Instability in academic advising

Students too often face high turnover rates and lack of access to academic advisers.

As students prepare for another round of class registration this week, many will make urgent phone calls and emails to their advisers with last-minute questions.

Academic advisers can provide a sense of relief and assurance to students feeling lost in the sea of 30,000 undergraduates. Managing uncertain class schedules, fulfilling prerequisite criteria and submitting UROP proposals are all issues made easier with the personal relationship and guidance of an academic adviser.

But many students are finding issues with adviser turnover and accessibility, and the Minnesota Student Association is planning to take its concerns to the Board of Regents.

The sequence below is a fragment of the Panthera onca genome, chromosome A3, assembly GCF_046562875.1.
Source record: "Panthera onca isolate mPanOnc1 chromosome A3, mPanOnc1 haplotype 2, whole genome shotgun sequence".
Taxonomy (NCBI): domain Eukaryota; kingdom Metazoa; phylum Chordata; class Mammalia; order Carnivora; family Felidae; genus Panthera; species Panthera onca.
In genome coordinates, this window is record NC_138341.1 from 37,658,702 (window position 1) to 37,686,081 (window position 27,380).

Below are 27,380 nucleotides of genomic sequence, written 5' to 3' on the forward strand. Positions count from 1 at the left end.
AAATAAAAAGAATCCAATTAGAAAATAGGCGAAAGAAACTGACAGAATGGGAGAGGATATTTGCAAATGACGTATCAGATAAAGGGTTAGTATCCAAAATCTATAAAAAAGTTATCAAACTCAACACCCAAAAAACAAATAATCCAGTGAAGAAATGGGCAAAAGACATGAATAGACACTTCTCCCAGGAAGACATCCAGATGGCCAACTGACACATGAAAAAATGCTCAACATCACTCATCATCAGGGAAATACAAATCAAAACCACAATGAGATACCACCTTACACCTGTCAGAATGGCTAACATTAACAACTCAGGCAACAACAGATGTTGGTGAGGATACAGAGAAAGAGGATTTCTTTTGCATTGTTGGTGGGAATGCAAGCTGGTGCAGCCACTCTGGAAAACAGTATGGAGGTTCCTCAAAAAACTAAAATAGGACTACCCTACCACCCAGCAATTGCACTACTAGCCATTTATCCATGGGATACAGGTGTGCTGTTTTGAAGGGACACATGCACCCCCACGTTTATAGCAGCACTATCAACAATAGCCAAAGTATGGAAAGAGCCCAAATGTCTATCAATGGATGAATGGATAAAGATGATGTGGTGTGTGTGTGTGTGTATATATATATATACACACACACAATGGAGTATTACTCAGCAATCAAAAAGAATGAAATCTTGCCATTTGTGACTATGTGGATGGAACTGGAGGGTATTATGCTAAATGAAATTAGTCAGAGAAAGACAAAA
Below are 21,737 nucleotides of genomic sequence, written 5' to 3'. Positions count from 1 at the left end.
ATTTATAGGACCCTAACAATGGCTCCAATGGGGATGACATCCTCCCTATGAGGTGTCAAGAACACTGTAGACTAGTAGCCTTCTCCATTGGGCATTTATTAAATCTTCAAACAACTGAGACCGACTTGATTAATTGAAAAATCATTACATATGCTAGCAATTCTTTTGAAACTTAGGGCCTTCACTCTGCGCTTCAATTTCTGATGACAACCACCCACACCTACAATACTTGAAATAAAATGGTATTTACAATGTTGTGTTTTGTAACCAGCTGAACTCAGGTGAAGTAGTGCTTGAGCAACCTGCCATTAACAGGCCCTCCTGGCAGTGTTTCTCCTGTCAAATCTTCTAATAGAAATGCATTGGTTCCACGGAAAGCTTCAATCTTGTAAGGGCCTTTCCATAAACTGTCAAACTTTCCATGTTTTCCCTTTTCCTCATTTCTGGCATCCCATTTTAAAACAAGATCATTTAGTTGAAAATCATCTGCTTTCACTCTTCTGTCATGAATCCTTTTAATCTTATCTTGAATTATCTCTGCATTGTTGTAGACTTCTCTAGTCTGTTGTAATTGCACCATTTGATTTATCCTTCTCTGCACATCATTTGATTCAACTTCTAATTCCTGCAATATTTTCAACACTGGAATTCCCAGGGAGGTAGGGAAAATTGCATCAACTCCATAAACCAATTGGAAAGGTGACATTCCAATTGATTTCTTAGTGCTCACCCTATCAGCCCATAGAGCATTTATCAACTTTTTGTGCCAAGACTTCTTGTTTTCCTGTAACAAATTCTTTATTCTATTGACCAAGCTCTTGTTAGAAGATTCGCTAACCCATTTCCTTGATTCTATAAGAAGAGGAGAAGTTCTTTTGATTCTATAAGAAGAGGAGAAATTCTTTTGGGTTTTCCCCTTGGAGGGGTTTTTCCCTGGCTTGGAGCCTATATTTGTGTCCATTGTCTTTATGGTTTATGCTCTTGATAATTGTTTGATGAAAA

Developing a personal relationship with an adviser is important for students who are unsure of their major or are looking to create their own. Though a student’s record and notes may transfer when they’re shuffled from adviser to adviser, fostering a meaningful relationship becomes difficult, if not impossible. Month-long waiting periods are also a burden for busy students.

Whether it requires hiring more advisers or a policy aiming to decrease adviser turnover, we hope the Board of Regents will take MSA’s presentation seriously and work to make advising a more streamlined, reliable and individually focused resource for students.